On my commute this morning, I felt I just didn’t have my legs. My thighs were like jelly and I couldn’t push into any of the climbs. By contrast, on the way home in the evening I felt good and I was regularly pushing a little more, and a little more.
Let’s see how those perceptions turned out by the numbers:
The evening commute time was actually 11 seconds longer. Combined with a slightly shorter distance, that made for a slower average speed.
Not shown above is the total elapsed time: a respectable 43 minutes in the morning, and a whopping 50 minutes in the evening. And that tells the true story — there was a lot more traffic congestion in the evening, and the good pace I was making when things were clear was coming down to a crawl for long stretches where cars and trucks were backed up at traffic lights.
Close call No. 1
I had a close call on my morning commute, and not from playing chicken with the traffic. When I get to the office I pass through the gate and then down a long sidewalk along one side of the building until I reach the rear, where I turn a corner and park my bike. After locking up the bike this morning and letting Nana know I’d arrived safely, I started back around the building on foot towards the entrance. But just as I reached the corner, one of my colleagues came flying around from the other direction on her bicycle. If I’d been half a second earlier it would have been a quite painful collision. (She didn’t apologize for it, either.)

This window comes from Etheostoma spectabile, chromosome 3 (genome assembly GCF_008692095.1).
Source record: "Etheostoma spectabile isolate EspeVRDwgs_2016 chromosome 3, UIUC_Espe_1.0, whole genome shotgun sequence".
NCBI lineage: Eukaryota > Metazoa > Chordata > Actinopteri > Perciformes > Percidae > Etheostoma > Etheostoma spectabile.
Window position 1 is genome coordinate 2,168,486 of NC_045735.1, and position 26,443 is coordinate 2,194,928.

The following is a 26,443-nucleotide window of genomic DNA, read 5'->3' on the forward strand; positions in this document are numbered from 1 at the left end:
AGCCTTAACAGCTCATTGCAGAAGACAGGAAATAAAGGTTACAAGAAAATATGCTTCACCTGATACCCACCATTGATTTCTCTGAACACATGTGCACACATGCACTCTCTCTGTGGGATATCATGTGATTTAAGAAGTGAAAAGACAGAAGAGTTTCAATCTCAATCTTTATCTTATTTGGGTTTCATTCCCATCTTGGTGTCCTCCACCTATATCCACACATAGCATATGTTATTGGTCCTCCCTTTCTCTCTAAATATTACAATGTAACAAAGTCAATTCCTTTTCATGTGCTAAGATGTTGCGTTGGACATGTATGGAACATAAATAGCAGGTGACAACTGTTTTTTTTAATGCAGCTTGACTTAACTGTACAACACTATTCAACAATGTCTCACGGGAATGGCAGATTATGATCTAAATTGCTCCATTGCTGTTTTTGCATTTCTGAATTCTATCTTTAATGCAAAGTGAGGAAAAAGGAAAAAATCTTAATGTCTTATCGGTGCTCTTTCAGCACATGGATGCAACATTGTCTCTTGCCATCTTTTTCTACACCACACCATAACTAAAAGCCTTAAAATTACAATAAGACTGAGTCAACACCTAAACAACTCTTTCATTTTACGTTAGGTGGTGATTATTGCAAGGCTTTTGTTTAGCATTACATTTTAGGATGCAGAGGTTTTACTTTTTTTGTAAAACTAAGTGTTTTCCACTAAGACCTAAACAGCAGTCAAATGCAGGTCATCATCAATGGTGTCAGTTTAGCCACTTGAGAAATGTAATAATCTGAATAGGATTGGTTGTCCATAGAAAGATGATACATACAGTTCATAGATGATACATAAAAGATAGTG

I’m very happy to say that in the end there was no harm done. (I always take it very easy at that spot myself because I’m aware of the potential for exactly what happened today.)
Close call No. 2
I had a similar close call on the commute home this evening. I’d left Dionysus locked in the basement parking and took the elevator to the first floor to check the mail. As I emerged, a very large man nearly ran me over in his hurry to catch the elevator I’d just stepped out of — and he was running! Once again, no harm done, but I do wonder about people who don’t think there might be others emerging from elevators, coming around corners from the opposite direction, etc.
Like the woman on her bicycle a few minutes earlier, while I was still on the way home, who rode off the sidewalk and into the street without checking to see that I was already coming up from behind on the street. In that case I was watching and expecting her to make that move, so it wasn’t a close call at all.